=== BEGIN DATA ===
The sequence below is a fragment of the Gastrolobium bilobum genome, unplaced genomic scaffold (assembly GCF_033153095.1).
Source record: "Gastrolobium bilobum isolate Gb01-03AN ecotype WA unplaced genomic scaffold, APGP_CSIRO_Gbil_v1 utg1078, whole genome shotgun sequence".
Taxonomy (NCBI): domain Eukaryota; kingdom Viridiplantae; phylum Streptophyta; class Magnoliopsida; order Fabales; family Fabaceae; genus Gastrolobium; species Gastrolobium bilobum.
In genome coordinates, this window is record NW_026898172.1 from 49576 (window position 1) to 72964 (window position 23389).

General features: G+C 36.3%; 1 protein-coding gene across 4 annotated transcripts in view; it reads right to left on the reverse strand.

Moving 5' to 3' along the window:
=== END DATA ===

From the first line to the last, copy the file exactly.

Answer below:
The sequence below is a fragment of the Gastrolobium bilobum genome, unplaced genomic scaffold (assembly GCF_033153095.1).
Source record: "Gastrolobium bilobum isolate Gb01-03AN ecotype WA unplaced genomic scaffold, APGP_CSIRO_Gbil_v1 utg1078, whole genome shotgun sequence".
Taxonomy (NCBI): domain Eukaryota; kingdom Viridiplantae; phylum Streptophyta; class Magnoliopsida; order Fabales; family Fabaceae; genus Gastrolobium; species Gastrolobium bilobum.
In genome coordinates, this window is record NW_026898172.1 from 49576 (window position 1) to 72964 (window position 23389).

General features: G+C 36.3%; 1 protein-coding gene across 4 annotated transcripts in view; it reads right to left on the reverse strand.

Moving 5' to 3' along the window: